11 July 2022
Nine Classics students at Monmouth School for Girls enjoyed a fascinating four-day trip to Hadrian’s Wall, where they learned so much about Roman history surrounded by the scenic landscape.
The students, from Years 9 to 13, gained a wonderful insight into the daily life of soldiers and civilians by exploring barracks, bathhouses, training halls, temples and shrines, and a hospital.
They saw Roman engineering and resourcefulness at first-hand as they walked along the wall, and explored Roman forts and settlements of Vindolanda, Chesters, Housesteads, and Birdoswald.
Hadrian’s Wall is a continuous Roman defensive barrier that guarded the north-western frontier of the province of Britain from barbarian invaders.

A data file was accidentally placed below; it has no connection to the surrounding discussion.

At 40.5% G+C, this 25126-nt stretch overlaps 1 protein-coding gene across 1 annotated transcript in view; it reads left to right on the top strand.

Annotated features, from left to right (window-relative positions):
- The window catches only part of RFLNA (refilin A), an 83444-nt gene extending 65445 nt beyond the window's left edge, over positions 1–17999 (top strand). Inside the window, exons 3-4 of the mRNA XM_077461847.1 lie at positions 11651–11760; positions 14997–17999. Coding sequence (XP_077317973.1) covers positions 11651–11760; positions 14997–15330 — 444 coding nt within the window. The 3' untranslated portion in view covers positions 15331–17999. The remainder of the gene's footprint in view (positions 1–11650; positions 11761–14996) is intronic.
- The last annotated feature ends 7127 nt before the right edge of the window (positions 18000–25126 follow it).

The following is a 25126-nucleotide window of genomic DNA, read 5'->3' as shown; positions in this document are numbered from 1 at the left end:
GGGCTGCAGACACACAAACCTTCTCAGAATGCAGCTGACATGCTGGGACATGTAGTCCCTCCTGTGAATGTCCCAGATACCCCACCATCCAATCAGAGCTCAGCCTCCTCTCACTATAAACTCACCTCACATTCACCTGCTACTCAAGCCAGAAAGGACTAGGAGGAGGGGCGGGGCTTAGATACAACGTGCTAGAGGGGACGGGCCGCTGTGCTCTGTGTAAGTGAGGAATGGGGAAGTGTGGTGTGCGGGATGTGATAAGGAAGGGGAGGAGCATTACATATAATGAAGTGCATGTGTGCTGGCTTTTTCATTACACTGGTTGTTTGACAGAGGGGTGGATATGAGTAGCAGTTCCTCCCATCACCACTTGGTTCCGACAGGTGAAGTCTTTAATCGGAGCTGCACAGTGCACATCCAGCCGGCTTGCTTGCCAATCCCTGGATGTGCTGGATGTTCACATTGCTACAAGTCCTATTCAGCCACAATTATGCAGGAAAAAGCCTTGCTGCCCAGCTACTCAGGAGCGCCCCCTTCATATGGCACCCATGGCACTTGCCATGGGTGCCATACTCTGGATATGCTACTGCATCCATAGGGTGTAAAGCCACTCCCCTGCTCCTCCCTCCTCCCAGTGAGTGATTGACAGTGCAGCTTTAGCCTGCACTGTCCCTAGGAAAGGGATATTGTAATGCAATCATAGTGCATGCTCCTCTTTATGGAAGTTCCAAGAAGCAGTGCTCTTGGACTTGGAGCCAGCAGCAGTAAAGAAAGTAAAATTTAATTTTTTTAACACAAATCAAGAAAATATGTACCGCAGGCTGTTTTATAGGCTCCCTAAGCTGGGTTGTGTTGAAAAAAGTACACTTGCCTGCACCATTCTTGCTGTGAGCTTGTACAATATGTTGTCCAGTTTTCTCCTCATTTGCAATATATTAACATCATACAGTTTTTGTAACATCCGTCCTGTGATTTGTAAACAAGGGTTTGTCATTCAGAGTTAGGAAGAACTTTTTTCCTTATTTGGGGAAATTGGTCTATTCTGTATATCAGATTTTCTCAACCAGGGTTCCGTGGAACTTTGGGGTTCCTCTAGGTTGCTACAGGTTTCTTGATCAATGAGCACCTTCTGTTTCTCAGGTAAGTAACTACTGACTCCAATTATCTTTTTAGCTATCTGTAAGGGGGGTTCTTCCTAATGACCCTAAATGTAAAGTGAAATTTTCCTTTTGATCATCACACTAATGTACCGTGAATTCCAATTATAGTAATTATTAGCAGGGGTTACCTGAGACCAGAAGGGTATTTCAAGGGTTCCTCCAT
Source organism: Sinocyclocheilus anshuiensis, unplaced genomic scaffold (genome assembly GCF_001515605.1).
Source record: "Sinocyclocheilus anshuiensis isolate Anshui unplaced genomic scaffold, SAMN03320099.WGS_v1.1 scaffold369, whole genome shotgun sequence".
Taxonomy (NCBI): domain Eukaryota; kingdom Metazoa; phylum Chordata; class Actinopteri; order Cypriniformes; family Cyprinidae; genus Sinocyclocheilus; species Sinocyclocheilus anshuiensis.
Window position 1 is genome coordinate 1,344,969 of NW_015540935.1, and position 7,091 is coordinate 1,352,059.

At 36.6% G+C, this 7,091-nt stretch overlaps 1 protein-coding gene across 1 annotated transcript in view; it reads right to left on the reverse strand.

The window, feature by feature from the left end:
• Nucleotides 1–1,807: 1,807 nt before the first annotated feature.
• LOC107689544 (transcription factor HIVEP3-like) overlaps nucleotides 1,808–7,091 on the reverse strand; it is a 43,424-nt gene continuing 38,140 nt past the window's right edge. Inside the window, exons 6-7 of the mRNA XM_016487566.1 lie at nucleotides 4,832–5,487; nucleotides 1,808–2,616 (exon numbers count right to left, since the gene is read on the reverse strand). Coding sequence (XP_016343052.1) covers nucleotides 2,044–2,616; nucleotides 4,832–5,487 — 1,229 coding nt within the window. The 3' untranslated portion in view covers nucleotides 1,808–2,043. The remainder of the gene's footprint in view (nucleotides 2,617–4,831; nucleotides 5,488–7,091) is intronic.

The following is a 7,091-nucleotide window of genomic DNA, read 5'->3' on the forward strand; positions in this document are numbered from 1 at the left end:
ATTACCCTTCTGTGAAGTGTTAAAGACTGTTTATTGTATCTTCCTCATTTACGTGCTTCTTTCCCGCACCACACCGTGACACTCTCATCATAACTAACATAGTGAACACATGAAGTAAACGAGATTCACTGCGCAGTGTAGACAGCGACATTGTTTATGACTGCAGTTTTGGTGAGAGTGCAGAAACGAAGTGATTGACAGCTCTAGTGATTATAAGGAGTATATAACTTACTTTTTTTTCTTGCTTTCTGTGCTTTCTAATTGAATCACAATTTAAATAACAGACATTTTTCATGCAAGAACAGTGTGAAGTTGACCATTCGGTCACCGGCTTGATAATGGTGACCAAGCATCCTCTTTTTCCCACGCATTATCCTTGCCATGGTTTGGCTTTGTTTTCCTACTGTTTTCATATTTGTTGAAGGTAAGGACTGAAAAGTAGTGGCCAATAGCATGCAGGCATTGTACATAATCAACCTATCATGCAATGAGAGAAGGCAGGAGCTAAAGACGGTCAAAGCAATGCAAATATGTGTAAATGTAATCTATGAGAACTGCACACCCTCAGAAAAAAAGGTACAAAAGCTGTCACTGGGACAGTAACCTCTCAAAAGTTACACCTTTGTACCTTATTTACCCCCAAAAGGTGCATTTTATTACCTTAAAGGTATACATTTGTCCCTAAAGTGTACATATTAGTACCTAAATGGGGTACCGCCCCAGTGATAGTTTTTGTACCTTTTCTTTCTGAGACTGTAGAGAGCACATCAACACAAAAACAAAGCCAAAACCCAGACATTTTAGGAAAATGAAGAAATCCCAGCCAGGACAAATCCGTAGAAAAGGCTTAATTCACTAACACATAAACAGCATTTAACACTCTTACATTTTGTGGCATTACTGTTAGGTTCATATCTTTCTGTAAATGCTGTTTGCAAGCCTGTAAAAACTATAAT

The wall extended from coast to coast across the width of northern Britain; it ran for 73 miles from Wallsend (Segedunum) on the River Tyne in the east to Bowness on the Solway Firth in the west.
Dr Camille Geisz said: “In the museums we were able to see the fascinating Vindolanda tablets, one of the oldest surviving collection of hand-written documents in Britain, as well as many familiar items such as leather shoes, clothing, cutlery, tools, jewellery, and weapons.
“We all had a wonderful time – it was excellent way to start the summer holidays.”